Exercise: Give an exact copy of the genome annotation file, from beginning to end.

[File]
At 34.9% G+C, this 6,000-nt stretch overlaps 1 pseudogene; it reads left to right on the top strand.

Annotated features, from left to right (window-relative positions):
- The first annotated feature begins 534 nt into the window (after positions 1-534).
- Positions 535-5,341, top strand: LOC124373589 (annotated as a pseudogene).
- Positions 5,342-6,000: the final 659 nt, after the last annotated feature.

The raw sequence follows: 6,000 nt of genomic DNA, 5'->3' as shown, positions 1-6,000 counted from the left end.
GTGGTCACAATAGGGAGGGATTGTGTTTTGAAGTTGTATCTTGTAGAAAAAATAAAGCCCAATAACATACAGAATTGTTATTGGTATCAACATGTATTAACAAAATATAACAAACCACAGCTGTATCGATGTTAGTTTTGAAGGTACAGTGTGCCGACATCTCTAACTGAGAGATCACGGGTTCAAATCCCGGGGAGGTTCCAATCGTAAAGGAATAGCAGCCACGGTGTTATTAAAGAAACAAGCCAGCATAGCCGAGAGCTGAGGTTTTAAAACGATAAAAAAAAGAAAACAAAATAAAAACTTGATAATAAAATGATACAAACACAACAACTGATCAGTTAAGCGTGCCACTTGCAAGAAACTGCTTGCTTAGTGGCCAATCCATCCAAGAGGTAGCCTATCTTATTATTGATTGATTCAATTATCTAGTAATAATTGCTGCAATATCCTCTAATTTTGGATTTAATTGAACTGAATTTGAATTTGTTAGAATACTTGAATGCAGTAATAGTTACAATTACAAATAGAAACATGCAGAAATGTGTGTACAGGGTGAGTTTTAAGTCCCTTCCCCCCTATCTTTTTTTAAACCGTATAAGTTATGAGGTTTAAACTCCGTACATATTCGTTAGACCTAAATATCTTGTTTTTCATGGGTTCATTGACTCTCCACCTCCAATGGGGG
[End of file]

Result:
At 34.9% G+C, this 6,000-nt stretch overlaps 1 pseudogene; it reads left to right on the top strand.

Annotated features, from left to right (window-relative positions):
- The first annotated feature begins 534 nt into the window (after positions 1-534).
- Positions 535-5,341, top strand: LOC124373589 (annotated as a pseudogene).
- Positions 5,342-6,000: the final 659 nt, after the last annotated feature.

The raw sequence follows: 6,000 nt of genomic DNA, 5'->3' as shown, positions 1-6,000 counted from the left end.
GTGGTCACAATAGGGAGGGATTGTGTTTTGAAGTTGTATCTTGTAGAAAAAATAAAGCCCAATAACATACAGAATTGTTATTGGTATCAACATGTATTAACAAAATATAACAAACCACAGCTGTATCGATGTTAGTTTTGAAGGTACAGTGTGCCGACATCTCTAACTGAGAGATCACGGGTTCAAATCCCGGGGAGGTTCCAATCGTAAAGGAATAGCAGCCACGGTGTTATTAAAGAAACAAGCCAGCATAGCCGAGAGCTGAGGTTTTAAAACGATAAAAAAAAGAAAACAAAATAAAAACTTGATAATAAAATGATACAAACACAACAACTGATCAGTTAAGCGTGCCACTTGCAAGAAACTGCTTGCTTAGTGGCCAATCCATCCAAGAGGTAGCCTATCTTATTATTGATTGATTCAATTATCTAGTAATAATTGCTGCAATATCCTCTAATTTTGGATTTAATTGAACTGAATTTGAATTTGTTAGAATACTTGAATGCAGTAATAGTTACAATTACAAATAGAAACATGCAGAAATGTGTGTACAGGGTGAGTTTTAAGTCCCTTCCCCCCTATCTTTTTTTAAACCGTATAAGTTATGAGGTTTAAACTCCGTACATATTCGTTAGACCTAAATATCTTGTTTTTCATGGGTTCATTGACTCTCCACCTCCAATGGGGG